Toxic Burden – Women put 515 chemicals on their faces everyday!
A study published by Bionsen, found that the average woman applies 515 chemicals to her face every day. Make up, perfumes, lotions and other beauty products all contribute to the toxic brew that is causing health problems for many women.
The study found that:
- The average person uses up to 25 personal care products each day
- Among these, about 200 different chemicals will have been added to scent, preserve, synthesize and stabilize them for consumption
- Perfumes were found to contain up to 400 different ingredients
- Many of the ingredients in personal care products include harmful substances like synthetic dyes and parabens (chemicals used to prolong the shelf life of products)
- Many of these substances, parabens in particular, have been linked to cancer
People used to think the skin was an impenetrable barrier, blocking anything from entering (or exiting) the body. After all, if it wasn’t, how is that we can take a shower without the water going straight into our bodies and bloating us up like a cartoon character?
Now we know better. Skin does provide a barrier to the world, but not an impenetrable one. Stay in the bath long enough and you’ll see—skin absorbs water to a certain extent, which is why it wrinkles.
“Your skin is enough of a barrier to keep fluids within your body,” writes Samuel Epstein, MD, and author of Toxic Beauty (BenBella Books, 2009), “but it also readily absorbs many things with which it comes in contact.”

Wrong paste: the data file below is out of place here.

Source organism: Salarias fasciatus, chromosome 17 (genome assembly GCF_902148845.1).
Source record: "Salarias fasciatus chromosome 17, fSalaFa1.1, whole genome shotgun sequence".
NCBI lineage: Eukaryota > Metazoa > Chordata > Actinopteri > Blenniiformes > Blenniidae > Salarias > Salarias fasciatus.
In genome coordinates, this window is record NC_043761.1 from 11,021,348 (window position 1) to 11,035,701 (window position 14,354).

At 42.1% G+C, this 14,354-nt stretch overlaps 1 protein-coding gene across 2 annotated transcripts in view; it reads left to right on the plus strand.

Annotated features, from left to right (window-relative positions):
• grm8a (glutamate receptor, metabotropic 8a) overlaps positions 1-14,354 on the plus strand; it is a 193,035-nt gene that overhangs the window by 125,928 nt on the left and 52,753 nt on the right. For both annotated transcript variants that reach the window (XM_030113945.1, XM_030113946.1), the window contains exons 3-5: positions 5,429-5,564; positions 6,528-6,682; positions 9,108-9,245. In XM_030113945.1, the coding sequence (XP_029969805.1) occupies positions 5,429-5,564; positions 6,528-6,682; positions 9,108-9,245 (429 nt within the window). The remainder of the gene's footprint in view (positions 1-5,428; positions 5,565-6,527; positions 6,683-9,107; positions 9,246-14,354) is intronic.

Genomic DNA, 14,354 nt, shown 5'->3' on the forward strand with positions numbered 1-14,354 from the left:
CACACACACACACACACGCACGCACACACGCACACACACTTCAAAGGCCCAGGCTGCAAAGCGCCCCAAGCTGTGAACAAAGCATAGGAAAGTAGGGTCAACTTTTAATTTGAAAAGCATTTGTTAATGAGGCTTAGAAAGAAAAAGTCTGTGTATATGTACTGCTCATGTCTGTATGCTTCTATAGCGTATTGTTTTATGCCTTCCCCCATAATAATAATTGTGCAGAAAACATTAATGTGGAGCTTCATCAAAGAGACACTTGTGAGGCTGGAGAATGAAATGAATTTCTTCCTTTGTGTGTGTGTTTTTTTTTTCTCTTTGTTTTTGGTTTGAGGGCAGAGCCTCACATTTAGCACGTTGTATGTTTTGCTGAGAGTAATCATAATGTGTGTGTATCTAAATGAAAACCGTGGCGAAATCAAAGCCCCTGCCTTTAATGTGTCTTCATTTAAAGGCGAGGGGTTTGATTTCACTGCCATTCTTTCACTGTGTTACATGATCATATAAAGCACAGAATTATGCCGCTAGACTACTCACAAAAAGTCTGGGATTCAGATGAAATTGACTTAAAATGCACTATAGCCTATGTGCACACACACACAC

Whether or not the skin will absorb something depends on a lot of factors, including the substance itself, the health of the skin, site of exposure, temperature, and hydration of the skin; it’s complicated, but scientists agree that skin can absorb what is applied to it.
“Chemicals can be absorbed through skin and into the blood stream, causing toxic effects,” says the Extension Toxicology Network.
“Although the skin acts as a protective barrier against many micro-organisms and chemicals, some chemicals can penetrate the skin and enter the blood stream.”
Beyond the fact that skin can absorb chemicals is the danger those chemicals pose in the body. Many experts agree that absorption through the skin is more dangerous than through the mouth. Substances absorbed into the digestive system go through the kidneys and the liver where enzymes break them down and often detoxify them, whereas substances absorbed through the skin go through no such process.
“Chemicals taken in by the mouth are absorbed by the intestines and pass into venous blood, which is taken to the liver,” Epstein says. “Carcinogens absorbed through the skin bypass the liver and enter blood circulation without this protection.”
Though we still don’t know for sure what percentage of the chemicals we put on our bodies everyday is absorbed into the blood stream, the fact that it happens should be enough to motivate us to be more careful.
For your health and the health of those you love, look at your skin in a different way—when you put something on it, imagine that substance inside your body. Would you feel as comfortable using it? If not, try something else instead—something with more wholesome, safe ingredients you can feel good about?